Macintoshages are emblematic works produced with the computer. Hains prepared images, categorised them (the dossiers of images are strangely like the suitcases in which he stored his books), then opened them one on top of another before using ‘screen capture’ when things came right. This composition can be decoded thus: in Portugal, Hains decided that the colour of azulejos (blue tiles) was close to Yves Klein’s blue. In the Prado, when he saw Velázquez’s The Surrender of Breda, the figure on the far right of the painting reminded him of his friend Yves, who wore the same hat. Klein was associated with one of Jean Tinguely’s machines because Tinguely had had an exhibition at the same time and Hains considered the members of Nouveau Réalisme as cogs in a machine. The Centre Pompidou is an exemplary machine, one of whose ‘pipes’ is also present in the composition, etc.
Raymond Hains said that he made ‘an art of combinations rather than doing combine painting’. There are many vague connections in the world and Hains set out to reveal them: ‘I’m working at a kind of Web. Life is like a novel, or a piece of Britanny lace.’
DISCOURSE AND MATERIAL
Hains based his work on different corpuses, referential universes that he was constantly expanding. One such corpus was Brittany, his native land in which he felt strongly enrooted; it supplied him with a matière de Bretagne from which he forged a discourse,and works came into existence in reference to it. Psychoanalysis was another of his materials. The last works that he made, in 2005, were a series of neon sculptures based on Lacan’s Borromean rings. A Borromean knot is made up of interlocking circles or ellipses that cannot be detached from each other, though if one of the figures is removed, the other two are also unhitched. Lacan took these forms as a topology of subjectivity, with each ring representing a fundamental component: the real, the imaginary and the symbolic – the three primordial elements of the Hainsian universe.
Like deconstruction, framing is a recurrent process in Hains’s work. To choose a piece of lacerated posters in the street is already to frame. ‘My works existed before I came along but no one saw them because they were too blindingly obvious.’ Framing in the photographic sense too, where it is decisive for the meaning of the image: ‘I seem to think right through photography, it’s as if I were having a cup of tea, it’s very nice... it allows me to make stills of my ideas.’ For example, this image from the series Picasso in Dinard refers to the celebrated series of Baigneuses de Dinard painted
by Picasso between 1922 and 1928. Hains regularly walked the length and breadth of this Breton resort town looking for traces of Picasso’s stay; had his family in Dinard perhaps even sold Picasso his painting materials?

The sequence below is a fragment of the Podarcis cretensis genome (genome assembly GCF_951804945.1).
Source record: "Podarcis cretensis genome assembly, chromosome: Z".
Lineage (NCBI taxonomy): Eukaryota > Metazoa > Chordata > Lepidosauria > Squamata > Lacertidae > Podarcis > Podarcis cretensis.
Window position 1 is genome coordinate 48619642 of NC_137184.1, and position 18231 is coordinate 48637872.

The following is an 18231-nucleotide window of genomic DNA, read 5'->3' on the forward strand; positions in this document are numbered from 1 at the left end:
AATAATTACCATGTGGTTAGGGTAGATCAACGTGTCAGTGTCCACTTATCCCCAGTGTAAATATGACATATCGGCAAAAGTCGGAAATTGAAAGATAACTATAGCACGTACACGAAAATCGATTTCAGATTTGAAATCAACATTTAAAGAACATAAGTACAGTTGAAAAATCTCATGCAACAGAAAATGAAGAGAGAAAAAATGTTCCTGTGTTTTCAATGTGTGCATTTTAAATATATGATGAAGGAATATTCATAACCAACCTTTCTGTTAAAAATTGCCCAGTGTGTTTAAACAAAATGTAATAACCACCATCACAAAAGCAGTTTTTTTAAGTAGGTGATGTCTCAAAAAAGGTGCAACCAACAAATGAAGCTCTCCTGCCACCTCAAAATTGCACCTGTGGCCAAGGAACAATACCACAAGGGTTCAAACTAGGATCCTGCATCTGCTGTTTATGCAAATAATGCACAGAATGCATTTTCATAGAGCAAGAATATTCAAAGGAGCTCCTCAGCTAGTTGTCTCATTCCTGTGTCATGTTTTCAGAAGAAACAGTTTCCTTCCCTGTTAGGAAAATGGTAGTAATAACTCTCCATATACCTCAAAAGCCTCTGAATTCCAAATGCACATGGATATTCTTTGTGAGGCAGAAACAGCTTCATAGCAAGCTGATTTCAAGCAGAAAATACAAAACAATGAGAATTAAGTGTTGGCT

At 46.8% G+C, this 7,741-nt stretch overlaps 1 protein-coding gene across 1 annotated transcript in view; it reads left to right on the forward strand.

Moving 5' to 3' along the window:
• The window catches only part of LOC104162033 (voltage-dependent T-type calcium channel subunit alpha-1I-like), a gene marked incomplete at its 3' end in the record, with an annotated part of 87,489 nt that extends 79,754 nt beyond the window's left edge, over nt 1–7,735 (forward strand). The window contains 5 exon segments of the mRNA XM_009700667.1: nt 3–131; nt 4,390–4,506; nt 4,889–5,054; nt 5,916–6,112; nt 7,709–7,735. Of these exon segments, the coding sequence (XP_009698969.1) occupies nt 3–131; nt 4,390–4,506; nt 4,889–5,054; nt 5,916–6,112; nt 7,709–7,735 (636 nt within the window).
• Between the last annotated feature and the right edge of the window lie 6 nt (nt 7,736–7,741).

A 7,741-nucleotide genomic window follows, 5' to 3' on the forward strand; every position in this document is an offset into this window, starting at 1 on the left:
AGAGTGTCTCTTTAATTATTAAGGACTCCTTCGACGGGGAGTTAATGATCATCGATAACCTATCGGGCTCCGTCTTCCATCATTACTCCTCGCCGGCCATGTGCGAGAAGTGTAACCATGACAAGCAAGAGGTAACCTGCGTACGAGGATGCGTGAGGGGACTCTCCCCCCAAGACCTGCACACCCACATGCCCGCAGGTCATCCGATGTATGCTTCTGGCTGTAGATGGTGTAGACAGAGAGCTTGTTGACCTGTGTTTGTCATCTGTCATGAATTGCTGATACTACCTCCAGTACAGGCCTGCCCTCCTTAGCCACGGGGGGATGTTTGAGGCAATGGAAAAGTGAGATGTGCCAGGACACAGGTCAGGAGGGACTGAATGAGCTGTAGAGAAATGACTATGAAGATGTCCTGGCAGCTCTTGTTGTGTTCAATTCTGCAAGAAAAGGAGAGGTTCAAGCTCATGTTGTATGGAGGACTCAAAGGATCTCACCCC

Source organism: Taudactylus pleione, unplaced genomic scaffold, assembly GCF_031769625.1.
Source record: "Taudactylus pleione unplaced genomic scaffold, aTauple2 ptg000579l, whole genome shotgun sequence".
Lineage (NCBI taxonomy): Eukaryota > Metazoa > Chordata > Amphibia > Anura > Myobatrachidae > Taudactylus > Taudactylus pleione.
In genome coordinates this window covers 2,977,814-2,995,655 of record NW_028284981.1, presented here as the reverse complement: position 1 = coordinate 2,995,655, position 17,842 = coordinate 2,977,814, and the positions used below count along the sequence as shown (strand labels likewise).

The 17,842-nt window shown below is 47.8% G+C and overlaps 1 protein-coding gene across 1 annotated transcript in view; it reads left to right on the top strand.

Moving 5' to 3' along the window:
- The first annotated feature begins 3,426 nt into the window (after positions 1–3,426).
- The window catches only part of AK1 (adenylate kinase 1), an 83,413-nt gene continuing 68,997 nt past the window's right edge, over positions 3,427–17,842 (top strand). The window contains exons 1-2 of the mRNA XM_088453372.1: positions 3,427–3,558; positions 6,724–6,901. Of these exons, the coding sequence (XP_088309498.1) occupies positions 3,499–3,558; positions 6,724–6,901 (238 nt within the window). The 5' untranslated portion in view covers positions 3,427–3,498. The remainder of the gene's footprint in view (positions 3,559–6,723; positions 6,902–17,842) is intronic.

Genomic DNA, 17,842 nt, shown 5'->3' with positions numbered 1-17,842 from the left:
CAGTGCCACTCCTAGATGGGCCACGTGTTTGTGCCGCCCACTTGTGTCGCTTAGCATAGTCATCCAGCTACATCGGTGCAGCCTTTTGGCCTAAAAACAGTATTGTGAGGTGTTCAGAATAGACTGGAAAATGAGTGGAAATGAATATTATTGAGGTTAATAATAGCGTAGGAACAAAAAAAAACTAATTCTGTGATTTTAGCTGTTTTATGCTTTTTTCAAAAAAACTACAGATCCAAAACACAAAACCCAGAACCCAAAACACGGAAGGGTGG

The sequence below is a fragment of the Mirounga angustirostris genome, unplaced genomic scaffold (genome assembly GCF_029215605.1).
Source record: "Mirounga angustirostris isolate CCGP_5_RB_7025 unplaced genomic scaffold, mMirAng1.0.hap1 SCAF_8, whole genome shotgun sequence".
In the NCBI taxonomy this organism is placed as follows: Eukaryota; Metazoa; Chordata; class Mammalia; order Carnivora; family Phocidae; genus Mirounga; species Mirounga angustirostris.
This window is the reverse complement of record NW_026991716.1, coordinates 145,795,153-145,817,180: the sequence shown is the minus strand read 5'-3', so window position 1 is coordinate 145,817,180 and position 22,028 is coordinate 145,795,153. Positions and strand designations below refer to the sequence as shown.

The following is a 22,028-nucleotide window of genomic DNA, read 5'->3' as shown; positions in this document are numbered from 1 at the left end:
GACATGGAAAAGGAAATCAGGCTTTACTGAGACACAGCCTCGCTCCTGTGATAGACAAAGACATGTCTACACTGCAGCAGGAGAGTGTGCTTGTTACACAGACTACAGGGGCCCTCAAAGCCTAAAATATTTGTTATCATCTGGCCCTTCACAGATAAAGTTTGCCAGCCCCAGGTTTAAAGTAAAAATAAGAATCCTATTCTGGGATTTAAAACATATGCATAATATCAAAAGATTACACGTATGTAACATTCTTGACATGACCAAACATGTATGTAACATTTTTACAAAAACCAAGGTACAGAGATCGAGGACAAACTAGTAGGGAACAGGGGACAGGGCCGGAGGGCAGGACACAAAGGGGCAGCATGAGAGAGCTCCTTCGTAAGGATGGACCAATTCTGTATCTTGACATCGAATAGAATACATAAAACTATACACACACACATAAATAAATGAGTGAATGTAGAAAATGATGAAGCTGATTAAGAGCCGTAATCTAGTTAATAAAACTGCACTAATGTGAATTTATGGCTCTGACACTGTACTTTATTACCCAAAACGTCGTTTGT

‘I’m more of an image gatherer or an art speculator in every sense of the word.’
Raymond Hains, interview with Bertrand Lavier, 28/03/1986, ArtPress, May 1986
Several objects acquired the role of blazons or emblems in Hains’s work, notably the palisade-barrier. They are coded representations. La manna di Sant’Andrea, made in 1970, is a sort of catch-all object, a visual symbol rich in meaning and born of an Italian journey. On visiting the town of Amalfi, Hains saw a relief representing the cross of St Andrew, a motif very like the ‘X’ of the magazine and gallery XXe Siècle, which was owned by one San Lazzaro. When Hains was simultaneously invited to exhibit at the Studio San Andrea in Milan, where he was scheduled to show after the sculptor San Gregorio, he naturally thought that he should create a show of saintly overtones. The X-shaped cross of St Andrew became the principal motif of his works for the exhibition. This wooden relief imitates the back cover of San Lazzaro’s magazine. Its title comes from the Hebrew – Man Hû? (‘What is it?’) – a question that in Exodus 16 is suggested as the etymology for the mysterious substance manna.
READ, CLASSIFY, TALK
‘I am a natural dis-organizer.’ With his suitcases of books, boxes of index cards and his thematic dossiers, Hains’s entire life was spent constituting a treasure of thought, a grand œuvre put to work in both his exhibitions and his ‘interpretative logorrhoea’ – interminable monologues in which the maxim ‘only connect’ attained hyperbolic dimensions. He could not see a Frank Stella painting through a glass of Stella Artois without remembering the French art critic Claude Rivière, who wanted to be called Stella, her codename in the French Resistance. A myriad of stories is now confined to artworks, books, recordings and films – an entire universe in search of decryption.